To deal with it, then I'd disagree/poke holes in his new exception, or go off on a tangent on my own and add more information. The latter would avoid an escalation and not make me a follower of his game.
I'm pretty sure that guy has no real friends in life.

Definitely not a common scenario, though.
If you got a specific example in mind, I'd be very happy to analyze it.

 

JP has reacted to this post.
JP
Have you read the forum guidelines for effective communication already?

Definitely not a common scenario, though.
If you got a specific example in mind, I'd be very happy to analyze it.

The exact scenario I was thinking of was most of the movie, Training Day, where Alonzo pretty much has complete power over Jake. Jake could only laugh when Alonzo laughed, and when Alonzo was serious, Jake had to be serious.

Although I think your original post is talking more about verbal rapport breaks, most of the rapport breaks that I can think of are non-verbal (not laughing at your joke, looking at someone else while speaking to you, etc,...), so I'd like to include non-verbal rapport breaks if you don't mind.

To deal with it, then I'd disagree/poke holes in his new exception, or go off on a tangent on my own and add more information. The latter would avoid an escalation and not make me a follower of his game.

I'm not quite sure I get this, do you mean like this:

Lucio: *makes some joke*

Girl: "That's not funny, what's wrong with you?" (Breaking rapport)

L: "Well, you had no problems with my other jokes..." (poke holes in new exception)

L: "But today is a nice day, and I'm feeling good. I think I'm going to the beach." (Going off on a tangent)

Ideally, when you do the same back, you want your move to be the end move, not an invite for another shot back.
That's why I often add shaming first, which underlines it's not cool to play those games, and sometimes end with a collaborative frame to show a better way.

If they'd keep escalating, I'd make a mental note that they are huge game players and not the type of individuals with whom you want to connect at a deeper level. And I'd devalue them.

I see, just as an example though, would that mean something like saying: "Hey, I know what you're trying to do... Nice try though" (Shaming him). Then, from that point on, you would just hold your frame (framing him or her as trying to manipulate you) every time he tries to break or create rapport.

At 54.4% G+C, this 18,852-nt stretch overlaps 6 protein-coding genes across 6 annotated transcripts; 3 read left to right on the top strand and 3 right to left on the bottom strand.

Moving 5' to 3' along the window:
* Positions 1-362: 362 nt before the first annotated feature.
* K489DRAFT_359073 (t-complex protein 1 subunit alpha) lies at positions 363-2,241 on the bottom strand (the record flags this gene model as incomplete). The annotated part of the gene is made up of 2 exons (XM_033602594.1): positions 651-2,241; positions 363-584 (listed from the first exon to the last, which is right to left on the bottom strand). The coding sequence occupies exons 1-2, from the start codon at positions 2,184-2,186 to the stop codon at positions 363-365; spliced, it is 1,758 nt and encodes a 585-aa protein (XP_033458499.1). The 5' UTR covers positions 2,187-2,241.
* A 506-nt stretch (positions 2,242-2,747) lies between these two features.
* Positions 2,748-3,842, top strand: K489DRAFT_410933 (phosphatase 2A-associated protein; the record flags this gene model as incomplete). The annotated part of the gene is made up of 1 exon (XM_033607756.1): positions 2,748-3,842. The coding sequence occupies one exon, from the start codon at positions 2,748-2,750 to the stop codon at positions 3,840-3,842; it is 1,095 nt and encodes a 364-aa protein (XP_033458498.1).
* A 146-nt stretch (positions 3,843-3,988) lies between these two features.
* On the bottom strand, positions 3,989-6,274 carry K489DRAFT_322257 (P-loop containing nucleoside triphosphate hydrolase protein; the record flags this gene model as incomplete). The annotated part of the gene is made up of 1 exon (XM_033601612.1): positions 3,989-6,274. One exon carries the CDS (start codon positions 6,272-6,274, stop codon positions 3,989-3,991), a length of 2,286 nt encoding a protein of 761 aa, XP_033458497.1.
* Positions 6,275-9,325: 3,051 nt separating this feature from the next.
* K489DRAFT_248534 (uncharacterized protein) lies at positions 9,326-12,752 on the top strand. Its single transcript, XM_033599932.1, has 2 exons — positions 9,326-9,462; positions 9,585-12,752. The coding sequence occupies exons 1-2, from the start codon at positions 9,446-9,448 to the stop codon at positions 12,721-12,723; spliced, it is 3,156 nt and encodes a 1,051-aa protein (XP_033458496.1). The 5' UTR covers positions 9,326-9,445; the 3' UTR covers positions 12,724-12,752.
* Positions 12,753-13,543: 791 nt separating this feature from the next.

Breaking rapport--Guy keeps a straight face when you make a joke to purposely break rapport. We can respond with "No worries, not everyone gets the joke..." while smiling.

Creating rapport--Guy is acting like your friend, calling you brother/sister, or just suddenly being conversational with you. We can respond with, "I appreciate the conversation, but I'm not your brother." while also smiling

I think the key here is to indirectly call him out, while being a little polite and smiling (to show that you are unaffected).

Hello JP,

If it's nonverbal rapport break, then definitely I wouldn't go for poking holes -that's just for verbal rapport breaks-.

For example, with that Airbnb guest:

Guy: India has had a long history of civilization
Me: Yes, that's true, one of the 3 early major civilizations started in India
Guy: Well, that's not true, the first one was in Mesopotamia
Me: yeah, exactly, one of the first was in India, not the first. But then again, once you're talking about thousands of years, then 100 years first or later, it's still relatively close, right
Guy: hmmmm.. But Mesopotamia was a different type of civilization
Me: Maybe, it's been a while I haven't updated on early Civlizations. What brought you to Germany, anyway (going off a tangent to avoid an escalation on an inconsequential topic)

I'm poking some holes in his rapport break, using some gentle frame domination mixed with frame negotiation so that I can stick to my guns and avoid following again, but without breaking rapport on my own too much.
It's indirectly saying "yeah, don't be a dickhead, let's seek to have a conversation, not a domination".

In your nonverbal example I might just go with frame domination, piching her frame of "you're weird" with my frame of "not weird, it was funny":

Lucio: *makes some joke*

Girl: "That's not funny, what's wrong with you?" (Breaking rapport)

Lucio: "no, I think it's pretty funny actually

If I wanted to blunt the edge and negotiate the frame a bit more, then one might add "that's what humor is about: it's about breaking conventions".

 

Have you read the forum guidelines for effective communication already?